Nevertheless, as reflected by low voting figures in student union elections, even students appear uninterested in unions, and the politics that come with them. According to the Telegraph, Sheffield University Student’s Union has the highest student satisfaction rating in the country, but still only 39 per cent of its student body turned out to vote at its student elections for 2013, and at my allegedly political university, Goldsmiths, figures were even lower at 20 per cent.   

Speaking to the National Union for Students (NUS) president Toni Pearce, she notes that “There is a special bond between the student and trade union movements,” describing how this is “even more important at a time when the future appears bleak for so many of our members.” Although not offering an explanation as to why trade union membership is so low among young people, she does note that the “feeling of powerlessness and instability is rife among the rising generation who are squeezed by global recession and biting financial pressures.” Perhaps it can taken from this that young people do not join unions because they feel as if they will not do anything to help them.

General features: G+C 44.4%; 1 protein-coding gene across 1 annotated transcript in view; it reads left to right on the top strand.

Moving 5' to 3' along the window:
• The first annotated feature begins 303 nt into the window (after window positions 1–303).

But, more than students, it is those young people that are currently in full or part-time employment that are the most vulnerable to exploitation under the current government without the help of trade unions. With 49 per cent of young people going into Higher Education in 2011-12, the rest are assumedly in employment, or part of the just under 1 million unemployed 16-24 year olds. If they do not get representation from unions like UNITE and UNISON, the chances of the coalition showing them any financial or career support seem minimal in light of their recent benefit announcements.